Dorothy Dwoskin compared Free Trade Agreements (FTAs) in relation to WTO rules, then posed the question, “is it time to look for different kinds of agreements?”. Dorothy noted that FTAs can be negotiated at a plurilateral level but results have to be implemented on a MFN basis. She found it interesting that for the Tokyo Round, like-minded countries got together to discuss subsidies, procurement, licensing, and other issues concerning the countries at that time. She also mentioned that in regard to special and differential treatment countries need to really consider if they still need it. Regarding transparency and notification, countries don’t negotiate in public but all of the documents that are meaningful in the WTO are just job documents, and not necessarily public documents, so other Members can’t see the proposals that have actually been made. One interesting thing that the U.S. has done, according to Dorothy, is the move from e-commerce to digital trade and taken moratorium on customs duties on electronic transmissions and put it at the center at the digital chapter.
During the second round of discussion, Terry mentioned that the likelihood of reform is not bright. He also noted that if the talks move in a multilateral manner, then the MFN principle is an impediment to that because of the existence of “free-riders”. As for preferential treatment, the EU and Canada papers talk about encouraging countries to graduate themselves or to agree that on new agreements preferential treatment will be based on need and not self-classification. Ron suggested to clarify which agreements they are looking for within the system: market access agreements or rule-based agreements. There is also a need for a deep dive on definitions and labels. Grant talked about how the current U.S. Administration should focus in on one goal, such as preventing free riding in the agreements. He said there is a way to achieve such goals without bringing the system down. He noted that if the U.S. uses a bilateral approach, it actually reduces the tools and arguments in support of a multilateral system. By pursuing bilateral agreements, they maintain a smaller degree of leverage compared to trying to do the right thing with plurilateral agreements.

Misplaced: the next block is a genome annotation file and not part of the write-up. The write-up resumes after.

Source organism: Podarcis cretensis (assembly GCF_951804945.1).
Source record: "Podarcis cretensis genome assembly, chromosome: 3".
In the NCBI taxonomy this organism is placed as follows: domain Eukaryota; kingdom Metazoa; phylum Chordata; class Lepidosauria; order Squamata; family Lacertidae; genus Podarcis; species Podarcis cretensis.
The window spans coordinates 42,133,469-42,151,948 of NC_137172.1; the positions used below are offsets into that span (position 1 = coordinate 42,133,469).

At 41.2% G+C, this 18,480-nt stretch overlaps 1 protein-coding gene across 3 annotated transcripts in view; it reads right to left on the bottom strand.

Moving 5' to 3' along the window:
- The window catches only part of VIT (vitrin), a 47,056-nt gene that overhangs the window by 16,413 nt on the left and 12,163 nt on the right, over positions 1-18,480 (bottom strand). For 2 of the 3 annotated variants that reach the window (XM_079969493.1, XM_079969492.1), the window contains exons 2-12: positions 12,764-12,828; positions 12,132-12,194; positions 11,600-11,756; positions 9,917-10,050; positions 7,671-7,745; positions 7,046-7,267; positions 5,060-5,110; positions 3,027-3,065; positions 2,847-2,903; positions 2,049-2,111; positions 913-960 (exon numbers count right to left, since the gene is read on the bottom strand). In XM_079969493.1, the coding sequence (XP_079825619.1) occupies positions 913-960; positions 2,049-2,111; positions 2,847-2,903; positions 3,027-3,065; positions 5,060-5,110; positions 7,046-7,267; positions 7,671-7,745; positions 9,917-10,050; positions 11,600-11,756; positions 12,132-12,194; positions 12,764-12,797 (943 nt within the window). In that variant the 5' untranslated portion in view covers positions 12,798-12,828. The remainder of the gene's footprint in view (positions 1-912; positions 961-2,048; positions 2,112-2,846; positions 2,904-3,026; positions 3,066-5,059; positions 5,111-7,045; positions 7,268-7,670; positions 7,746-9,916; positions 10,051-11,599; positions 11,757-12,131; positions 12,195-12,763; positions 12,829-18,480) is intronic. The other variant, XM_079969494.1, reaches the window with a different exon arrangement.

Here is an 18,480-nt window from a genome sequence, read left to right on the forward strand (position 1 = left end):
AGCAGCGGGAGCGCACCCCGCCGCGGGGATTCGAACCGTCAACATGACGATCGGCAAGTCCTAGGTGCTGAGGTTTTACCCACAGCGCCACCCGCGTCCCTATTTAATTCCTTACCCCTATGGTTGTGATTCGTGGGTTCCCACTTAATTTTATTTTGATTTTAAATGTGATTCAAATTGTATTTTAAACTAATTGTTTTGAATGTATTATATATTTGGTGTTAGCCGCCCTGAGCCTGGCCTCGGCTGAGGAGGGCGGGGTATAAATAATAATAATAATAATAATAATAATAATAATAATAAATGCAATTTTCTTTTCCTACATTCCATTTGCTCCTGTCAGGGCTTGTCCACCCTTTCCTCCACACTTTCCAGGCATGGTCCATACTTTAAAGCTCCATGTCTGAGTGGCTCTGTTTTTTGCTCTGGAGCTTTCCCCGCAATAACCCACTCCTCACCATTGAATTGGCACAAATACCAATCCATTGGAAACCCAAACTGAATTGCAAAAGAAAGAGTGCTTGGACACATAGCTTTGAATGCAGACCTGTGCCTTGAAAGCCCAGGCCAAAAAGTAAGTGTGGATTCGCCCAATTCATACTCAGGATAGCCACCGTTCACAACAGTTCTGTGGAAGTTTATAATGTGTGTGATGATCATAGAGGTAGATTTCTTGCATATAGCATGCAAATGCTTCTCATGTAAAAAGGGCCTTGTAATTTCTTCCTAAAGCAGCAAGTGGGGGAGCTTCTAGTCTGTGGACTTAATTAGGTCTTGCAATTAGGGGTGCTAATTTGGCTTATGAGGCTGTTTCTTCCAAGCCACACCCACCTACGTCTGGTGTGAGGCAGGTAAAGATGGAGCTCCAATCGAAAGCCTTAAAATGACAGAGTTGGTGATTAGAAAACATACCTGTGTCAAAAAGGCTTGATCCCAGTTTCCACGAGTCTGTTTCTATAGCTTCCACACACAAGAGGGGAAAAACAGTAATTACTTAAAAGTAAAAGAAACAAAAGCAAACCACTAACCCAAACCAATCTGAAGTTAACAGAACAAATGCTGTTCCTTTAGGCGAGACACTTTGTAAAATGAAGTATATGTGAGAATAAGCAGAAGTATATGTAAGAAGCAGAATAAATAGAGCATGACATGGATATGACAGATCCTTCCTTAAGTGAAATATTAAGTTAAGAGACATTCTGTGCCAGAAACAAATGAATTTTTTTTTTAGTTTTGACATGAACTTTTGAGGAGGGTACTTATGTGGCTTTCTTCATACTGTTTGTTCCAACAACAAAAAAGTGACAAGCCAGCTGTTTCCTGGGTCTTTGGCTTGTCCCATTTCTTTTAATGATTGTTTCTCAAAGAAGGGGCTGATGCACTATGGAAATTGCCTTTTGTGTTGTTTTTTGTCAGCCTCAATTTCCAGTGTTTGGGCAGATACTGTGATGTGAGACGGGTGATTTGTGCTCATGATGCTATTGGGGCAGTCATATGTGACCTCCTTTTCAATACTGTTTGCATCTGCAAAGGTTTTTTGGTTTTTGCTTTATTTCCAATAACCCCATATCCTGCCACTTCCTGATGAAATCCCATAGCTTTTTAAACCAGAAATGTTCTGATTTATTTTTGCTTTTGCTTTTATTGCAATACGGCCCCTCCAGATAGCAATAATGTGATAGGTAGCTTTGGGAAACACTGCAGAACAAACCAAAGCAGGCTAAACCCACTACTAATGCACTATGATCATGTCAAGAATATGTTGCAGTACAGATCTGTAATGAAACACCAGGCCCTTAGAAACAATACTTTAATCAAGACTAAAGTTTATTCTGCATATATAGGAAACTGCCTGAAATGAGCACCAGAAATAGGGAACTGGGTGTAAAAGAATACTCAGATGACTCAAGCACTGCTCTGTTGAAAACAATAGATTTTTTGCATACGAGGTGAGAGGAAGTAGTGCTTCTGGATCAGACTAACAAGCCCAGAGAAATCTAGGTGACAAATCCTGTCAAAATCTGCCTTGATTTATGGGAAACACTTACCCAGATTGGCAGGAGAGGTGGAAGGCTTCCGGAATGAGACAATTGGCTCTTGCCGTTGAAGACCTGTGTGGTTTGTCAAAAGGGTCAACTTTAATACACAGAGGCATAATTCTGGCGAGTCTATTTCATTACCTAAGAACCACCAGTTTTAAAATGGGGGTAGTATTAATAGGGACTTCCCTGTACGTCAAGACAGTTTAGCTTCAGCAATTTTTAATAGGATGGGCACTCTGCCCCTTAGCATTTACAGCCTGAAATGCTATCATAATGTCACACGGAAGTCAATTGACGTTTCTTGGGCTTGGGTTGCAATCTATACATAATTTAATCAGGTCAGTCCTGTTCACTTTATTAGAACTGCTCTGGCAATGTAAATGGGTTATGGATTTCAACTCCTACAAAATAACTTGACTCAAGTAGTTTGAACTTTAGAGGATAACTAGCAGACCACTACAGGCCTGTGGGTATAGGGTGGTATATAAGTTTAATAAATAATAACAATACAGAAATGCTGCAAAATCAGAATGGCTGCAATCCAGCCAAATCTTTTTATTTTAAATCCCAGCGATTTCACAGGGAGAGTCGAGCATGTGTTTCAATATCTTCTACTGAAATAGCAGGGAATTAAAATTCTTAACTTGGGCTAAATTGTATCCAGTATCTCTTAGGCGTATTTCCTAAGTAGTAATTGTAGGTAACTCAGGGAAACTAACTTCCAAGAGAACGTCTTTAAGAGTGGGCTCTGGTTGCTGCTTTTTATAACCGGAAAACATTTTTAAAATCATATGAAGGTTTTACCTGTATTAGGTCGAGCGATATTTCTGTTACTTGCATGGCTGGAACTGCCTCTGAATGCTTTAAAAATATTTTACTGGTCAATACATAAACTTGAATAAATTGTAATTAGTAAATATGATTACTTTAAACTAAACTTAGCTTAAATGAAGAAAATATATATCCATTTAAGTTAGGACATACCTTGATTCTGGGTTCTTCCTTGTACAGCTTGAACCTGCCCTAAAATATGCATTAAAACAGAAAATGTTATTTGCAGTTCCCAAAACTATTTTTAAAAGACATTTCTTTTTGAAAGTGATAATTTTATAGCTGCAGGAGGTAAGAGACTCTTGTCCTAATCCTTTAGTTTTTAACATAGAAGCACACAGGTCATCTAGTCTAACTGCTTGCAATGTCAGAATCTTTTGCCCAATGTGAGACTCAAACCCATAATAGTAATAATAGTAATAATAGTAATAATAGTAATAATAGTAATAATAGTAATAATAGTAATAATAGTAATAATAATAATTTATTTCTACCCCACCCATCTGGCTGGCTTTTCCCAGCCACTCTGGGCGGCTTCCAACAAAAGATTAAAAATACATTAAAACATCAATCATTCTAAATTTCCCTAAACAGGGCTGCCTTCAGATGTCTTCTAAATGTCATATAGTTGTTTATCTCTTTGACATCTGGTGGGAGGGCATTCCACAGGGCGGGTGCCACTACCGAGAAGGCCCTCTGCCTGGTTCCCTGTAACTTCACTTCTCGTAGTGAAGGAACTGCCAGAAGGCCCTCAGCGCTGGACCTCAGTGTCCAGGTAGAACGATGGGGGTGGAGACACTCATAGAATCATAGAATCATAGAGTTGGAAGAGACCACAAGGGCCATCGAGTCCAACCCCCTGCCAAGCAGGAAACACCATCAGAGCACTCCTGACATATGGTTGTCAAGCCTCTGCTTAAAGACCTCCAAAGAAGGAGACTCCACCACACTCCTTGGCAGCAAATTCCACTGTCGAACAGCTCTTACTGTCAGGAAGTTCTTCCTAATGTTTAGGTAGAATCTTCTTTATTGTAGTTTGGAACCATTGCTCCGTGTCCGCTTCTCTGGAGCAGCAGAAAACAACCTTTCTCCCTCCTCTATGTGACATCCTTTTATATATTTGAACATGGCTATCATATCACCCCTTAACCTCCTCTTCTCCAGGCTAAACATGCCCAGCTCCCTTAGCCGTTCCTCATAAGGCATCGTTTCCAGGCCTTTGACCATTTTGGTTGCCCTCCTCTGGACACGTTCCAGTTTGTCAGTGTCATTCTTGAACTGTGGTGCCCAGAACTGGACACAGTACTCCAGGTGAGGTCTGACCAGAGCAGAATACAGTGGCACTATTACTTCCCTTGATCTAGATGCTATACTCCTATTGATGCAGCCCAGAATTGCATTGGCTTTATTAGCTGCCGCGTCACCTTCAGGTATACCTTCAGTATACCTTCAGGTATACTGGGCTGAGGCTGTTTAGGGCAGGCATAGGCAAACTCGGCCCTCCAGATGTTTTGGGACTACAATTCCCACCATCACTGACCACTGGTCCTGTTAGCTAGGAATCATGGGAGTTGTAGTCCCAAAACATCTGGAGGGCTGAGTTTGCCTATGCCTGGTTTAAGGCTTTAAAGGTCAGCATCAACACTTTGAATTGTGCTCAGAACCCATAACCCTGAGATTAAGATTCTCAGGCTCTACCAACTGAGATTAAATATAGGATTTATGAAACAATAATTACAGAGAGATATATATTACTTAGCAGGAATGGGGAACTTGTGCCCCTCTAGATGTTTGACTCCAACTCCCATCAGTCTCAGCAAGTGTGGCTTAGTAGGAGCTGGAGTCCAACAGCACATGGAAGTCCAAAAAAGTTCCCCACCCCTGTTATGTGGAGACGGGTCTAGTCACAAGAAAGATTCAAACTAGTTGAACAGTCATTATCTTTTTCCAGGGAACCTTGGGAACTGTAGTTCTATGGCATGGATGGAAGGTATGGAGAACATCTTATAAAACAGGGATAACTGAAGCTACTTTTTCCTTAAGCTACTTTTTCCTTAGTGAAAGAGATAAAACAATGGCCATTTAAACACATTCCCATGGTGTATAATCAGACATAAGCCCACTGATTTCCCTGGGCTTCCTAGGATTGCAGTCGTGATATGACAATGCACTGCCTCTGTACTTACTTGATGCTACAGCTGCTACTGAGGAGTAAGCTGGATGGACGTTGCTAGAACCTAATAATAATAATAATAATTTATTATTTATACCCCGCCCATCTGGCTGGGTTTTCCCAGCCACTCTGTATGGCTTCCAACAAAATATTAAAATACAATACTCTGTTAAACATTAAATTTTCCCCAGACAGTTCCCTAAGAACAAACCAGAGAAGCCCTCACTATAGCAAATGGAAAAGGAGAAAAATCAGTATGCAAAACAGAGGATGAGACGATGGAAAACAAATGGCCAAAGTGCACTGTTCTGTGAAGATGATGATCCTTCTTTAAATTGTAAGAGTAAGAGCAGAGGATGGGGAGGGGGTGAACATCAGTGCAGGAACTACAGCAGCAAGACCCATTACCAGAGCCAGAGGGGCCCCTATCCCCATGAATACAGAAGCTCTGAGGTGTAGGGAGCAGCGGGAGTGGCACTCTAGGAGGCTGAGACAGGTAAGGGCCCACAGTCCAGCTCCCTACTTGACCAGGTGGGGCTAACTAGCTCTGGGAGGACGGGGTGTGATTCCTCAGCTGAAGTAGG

At the end of the Q&A with the audience, Dorothy asked what are some of the positive steps that the U.S. can take to initiate examination of long term issues with the WTO. Terry argued that enhanced dispute settlement was crucial to meaningful reform. Ron talked about transparency and forcing countries to show how they come to their decisions. Finally, Grant agreed with Ron on the importance of transparency since it is good for the system because the information provided in the market allows for the political market to work.